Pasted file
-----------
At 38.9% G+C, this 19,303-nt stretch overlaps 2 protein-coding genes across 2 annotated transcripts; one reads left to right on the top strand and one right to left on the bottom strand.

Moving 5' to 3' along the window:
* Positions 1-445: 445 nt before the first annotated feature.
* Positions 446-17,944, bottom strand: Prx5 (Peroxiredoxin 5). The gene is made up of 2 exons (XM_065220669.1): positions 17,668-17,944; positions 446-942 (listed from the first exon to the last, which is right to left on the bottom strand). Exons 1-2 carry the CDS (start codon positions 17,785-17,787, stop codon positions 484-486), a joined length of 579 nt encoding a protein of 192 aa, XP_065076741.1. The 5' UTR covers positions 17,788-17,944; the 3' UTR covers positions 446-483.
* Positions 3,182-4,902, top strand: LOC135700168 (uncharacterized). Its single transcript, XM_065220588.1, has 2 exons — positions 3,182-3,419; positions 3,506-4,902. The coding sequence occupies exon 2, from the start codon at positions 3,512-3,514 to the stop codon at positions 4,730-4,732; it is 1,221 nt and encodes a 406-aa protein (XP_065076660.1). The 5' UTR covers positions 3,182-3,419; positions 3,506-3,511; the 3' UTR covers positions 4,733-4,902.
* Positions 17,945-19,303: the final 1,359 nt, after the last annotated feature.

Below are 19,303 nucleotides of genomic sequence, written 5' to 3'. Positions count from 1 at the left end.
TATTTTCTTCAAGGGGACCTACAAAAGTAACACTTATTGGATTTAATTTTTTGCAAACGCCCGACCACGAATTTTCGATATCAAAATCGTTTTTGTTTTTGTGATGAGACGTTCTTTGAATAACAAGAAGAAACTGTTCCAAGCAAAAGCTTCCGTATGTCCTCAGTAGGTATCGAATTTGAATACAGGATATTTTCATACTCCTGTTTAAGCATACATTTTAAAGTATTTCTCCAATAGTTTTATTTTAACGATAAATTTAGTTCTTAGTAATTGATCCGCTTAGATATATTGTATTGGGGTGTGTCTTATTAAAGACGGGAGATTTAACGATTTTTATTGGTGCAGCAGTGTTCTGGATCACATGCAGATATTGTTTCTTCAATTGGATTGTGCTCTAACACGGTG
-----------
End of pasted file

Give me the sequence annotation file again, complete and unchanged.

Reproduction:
At 38.9% G+C, this 19,303-nt stretch overlaps 2 protein-coding genes across 2 annotated transcripts; one reads left to right on the top strand and one right to left on the bottom strand.

Moving 5' to 3' along the window:
* Positions 1-445: 445 nt before the first annotated feature.
* Positions 446-17,944, bottom strand: Prx5 (Peroxiredoxin 5). The gene is made up of 2 exons (XM_065220669.1): positions 17,668-17,944; positions 446-942 (listed from the first exon to the last, which is right to left on the bottom strand). Exons 1-2 carry the CDS (start codon positions 17,785-17,787, stop codon positions 484-486), a joined length of 579 nt encoding a protein of 192 aa, XP_065076741.1. The 5' UTR covers positions 17,788-17,944; the 3' UTR covers positions 446-483.
* Positions 3,182-4,902, top strand: LOC135700168 (uncharacterized). Its single transcript, XM_065220588.1, has 2 exons — positions 3,182-3,419; positions 3,506-4,902. The coding sequence occupies exon 2, from the start codon at positions 3,512-3,514 to the stop codon at positions 4,730-4,732; it is 1,221 nt and encodes a 406-aa protein (XP_065076660.1). The 5' UTR covers positions 3,182-3,419; positions 3,506-3,511; the 3' UTR covers positions 4,733-4,902.
* Positions 17,945-19,303: the final 1,359 nt, after the last annotated feature.

Below are 19,303 nucleotides of genomic sequence, written 5' to 3'. Positions count from 1 at the left end.
TATTTTCTTCAAGGGGACCTACAAAAGTAACACTTATTGGATTTAATTTTTTGCAAACGCCCGACCACGAATTTTCGATATCAAAATCGTTTTTGTTTTTGTGATGAGACGTTCTTTGAATAACAAGAAGAAACTGTTCCAAGCAAAAGCTTCCGTATGTCCTCAGTAGGTATCGAATTTGAATACAGGATATTTTCATACTCCTGTTTAAGCATACATTTTAAAGTATTTCTCCAATAGTTTTATTTTAACGATAAATTTAGTTCTTAGTAATTGATCCGCTTAGATATATTGTATTGGGGTGTGTCTTATTAAAGACGGGAGATTTAACGATTTTTATTGGTGCAGCAGTGTTCTGGATCACATGCAGATATTGTTTCTTCAATTGGATTGTGCTCTAACACGGTG